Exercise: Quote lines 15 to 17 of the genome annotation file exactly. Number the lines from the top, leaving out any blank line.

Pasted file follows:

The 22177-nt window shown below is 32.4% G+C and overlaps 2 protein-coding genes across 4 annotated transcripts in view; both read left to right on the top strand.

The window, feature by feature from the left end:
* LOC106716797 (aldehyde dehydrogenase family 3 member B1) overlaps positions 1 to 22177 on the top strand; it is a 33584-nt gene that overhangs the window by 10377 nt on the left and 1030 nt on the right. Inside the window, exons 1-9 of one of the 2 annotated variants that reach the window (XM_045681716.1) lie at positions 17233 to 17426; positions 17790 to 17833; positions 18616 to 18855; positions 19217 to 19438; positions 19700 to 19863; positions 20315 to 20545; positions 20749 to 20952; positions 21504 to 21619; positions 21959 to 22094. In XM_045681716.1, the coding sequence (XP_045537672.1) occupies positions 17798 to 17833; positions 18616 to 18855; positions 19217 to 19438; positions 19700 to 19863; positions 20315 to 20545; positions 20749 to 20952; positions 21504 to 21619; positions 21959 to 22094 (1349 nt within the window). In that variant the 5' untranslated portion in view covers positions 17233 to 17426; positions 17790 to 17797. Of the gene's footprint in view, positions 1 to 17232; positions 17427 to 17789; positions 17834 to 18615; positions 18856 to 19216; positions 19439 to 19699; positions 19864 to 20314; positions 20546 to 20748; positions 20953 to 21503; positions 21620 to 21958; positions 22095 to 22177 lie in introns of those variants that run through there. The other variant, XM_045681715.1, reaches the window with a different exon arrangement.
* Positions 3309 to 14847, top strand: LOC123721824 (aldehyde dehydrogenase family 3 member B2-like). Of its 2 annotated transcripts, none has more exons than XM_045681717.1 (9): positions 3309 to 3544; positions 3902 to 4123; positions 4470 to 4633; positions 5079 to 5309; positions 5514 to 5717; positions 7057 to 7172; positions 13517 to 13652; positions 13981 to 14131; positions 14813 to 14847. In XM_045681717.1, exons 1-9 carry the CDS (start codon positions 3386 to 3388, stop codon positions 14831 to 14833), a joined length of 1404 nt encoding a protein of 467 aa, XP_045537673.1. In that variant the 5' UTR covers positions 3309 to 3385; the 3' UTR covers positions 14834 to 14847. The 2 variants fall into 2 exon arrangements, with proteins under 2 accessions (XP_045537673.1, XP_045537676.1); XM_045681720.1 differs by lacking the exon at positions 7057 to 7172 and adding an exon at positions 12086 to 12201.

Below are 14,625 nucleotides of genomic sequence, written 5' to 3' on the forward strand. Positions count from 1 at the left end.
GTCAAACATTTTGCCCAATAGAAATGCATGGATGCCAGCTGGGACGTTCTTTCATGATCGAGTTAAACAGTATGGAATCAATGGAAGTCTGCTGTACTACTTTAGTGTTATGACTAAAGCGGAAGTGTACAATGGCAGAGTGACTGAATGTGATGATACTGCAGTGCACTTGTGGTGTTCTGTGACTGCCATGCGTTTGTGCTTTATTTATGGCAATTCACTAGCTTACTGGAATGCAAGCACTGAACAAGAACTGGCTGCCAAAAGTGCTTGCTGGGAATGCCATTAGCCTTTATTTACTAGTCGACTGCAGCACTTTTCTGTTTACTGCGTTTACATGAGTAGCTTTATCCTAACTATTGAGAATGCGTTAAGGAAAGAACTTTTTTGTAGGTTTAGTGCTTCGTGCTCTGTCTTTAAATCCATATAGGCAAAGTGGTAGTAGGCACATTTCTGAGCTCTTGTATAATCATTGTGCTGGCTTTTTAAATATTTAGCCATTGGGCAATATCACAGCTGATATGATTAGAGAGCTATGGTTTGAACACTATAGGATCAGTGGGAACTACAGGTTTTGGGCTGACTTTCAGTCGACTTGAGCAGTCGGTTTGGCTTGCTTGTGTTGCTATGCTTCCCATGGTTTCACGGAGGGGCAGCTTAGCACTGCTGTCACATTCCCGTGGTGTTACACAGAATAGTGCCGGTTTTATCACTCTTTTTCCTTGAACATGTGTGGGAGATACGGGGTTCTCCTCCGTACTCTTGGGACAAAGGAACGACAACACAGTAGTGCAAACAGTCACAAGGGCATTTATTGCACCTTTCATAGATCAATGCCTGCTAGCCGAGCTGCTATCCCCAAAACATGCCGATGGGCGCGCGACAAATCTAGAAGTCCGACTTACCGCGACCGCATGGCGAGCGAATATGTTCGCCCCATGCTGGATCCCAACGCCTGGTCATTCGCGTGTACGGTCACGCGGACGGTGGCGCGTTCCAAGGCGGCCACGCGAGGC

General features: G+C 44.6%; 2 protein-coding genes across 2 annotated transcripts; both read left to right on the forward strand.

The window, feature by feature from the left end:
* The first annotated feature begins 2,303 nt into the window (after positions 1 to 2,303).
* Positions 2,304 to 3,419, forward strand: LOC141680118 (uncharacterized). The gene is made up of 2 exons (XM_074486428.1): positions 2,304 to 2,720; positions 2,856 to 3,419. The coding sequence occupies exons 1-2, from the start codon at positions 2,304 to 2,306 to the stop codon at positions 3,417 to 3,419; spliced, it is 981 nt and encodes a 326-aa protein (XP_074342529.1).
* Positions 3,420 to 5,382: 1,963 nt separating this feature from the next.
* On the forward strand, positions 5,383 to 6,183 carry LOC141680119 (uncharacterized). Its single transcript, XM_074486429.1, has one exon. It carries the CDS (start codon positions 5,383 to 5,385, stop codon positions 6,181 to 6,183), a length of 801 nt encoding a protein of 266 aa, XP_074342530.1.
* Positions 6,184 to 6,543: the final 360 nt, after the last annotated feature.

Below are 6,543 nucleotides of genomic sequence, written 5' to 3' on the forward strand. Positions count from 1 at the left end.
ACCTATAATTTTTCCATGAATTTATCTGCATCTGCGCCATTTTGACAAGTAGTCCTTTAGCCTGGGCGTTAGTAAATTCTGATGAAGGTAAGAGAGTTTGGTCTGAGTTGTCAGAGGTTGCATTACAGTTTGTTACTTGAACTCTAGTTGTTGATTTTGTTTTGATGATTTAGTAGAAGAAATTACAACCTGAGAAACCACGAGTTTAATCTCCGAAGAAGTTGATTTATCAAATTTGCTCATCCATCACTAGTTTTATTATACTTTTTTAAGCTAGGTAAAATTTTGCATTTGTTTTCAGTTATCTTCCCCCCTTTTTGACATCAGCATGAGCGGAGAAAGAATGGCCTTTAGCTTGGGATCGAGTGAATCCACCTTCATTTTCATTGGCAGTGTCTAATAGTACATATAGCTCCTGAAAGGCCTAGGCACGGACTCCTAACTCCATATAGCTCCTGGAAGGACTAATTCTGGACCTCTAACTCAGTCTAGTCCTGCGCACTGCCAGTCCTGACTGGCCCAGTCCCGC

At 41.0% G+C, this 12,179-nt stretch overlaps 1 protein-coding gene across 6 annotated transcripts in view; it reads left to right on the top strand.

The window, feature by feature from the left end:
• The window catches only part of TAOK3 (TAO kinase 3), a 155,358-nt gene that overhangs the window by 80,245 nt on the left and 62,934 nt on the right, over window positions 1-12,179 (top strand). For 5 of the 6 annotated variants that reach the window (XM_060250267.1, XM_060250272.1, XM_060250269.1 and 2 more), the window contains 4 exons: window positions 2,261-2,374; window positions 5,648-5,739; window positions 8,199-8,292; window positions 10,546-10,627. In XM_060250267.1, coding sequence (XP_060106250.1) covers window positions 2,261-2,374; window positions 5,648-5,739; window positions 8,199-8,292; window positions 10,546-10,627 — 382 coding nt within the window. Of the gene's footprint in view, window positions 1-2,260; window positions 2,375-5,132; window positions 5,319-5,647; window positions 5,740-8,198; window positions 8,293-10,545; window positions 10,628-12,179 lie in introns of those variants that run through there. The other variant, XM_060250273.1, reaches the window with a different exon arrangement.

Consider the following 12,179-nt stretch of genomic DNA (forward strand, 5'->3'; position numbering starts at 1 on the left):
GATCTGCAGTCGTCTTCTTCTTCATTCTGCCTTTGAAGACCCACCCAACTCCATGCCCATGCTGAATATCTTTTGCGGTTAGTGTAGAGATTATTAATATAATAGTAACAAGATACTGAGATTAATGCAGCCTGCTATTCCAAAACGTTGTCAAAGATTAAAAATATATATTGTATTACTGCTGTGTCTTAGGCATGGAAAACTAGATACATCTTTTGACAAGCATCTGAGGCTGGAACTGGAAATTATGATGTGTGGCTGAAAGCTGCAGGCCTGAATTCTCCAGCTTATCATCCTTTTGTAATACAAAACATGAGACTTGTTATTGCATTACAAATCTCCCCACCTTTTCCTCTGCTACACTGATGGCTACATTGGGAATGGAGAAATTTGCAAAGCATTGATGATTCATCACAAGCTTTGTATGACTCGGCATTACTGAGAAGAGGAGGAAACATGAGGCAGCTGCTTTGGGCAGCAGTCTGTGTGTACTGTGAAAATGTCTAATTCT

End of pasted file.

ACCTATAATTTTTCCATGAATTTATCTGCATCTGCGCCATTTTGACAAGTAGTCCTTTAGCCTGGGCGTTAGTAAATTCTGATGAAGGTAAGAGAGTTTGGTCTGAGTTGTCAGAGGTTGCATTACAGTTTGTTACTTGAACTCTAGTTGTTGATTTTGTTTTGATGATTTAGTAGAAGAAATTACAACCTGAGAAACCACGAGTTTAATCTCCGAAGAAGTTGATTTATCAAATTTGCTCATCCATCACTAGTTTTATTATACTTTTTTAAGCTAGGTAAAATTTTGCATTTGTTTTCAGTTATCTTCCCCCCTTTTTGACATCAGCATGAGCGGAGAAAGAATGGCCTTTAGCTTGGGATCGAGTGAATCCACCTTCATTTTCATTGGCAGTGTCTAATAGTACATATAGCTCCTGAAAGGCCTAGGCACGGACTCCTAACTCCATATAGCTCCTGGAAGGACTAATTCTGGACCTCTAACTCAGTCTAGTCCTGCGCACTGCCAGTCCTGACTGGCCCAGTCCCGC

At 41.0% G+C, this 12,179-nt stretch overlaps 1 protein-coding gene across 6 annotated transcripts in view; it reads left to right on the top strand.

The window, feature by feature from the left end: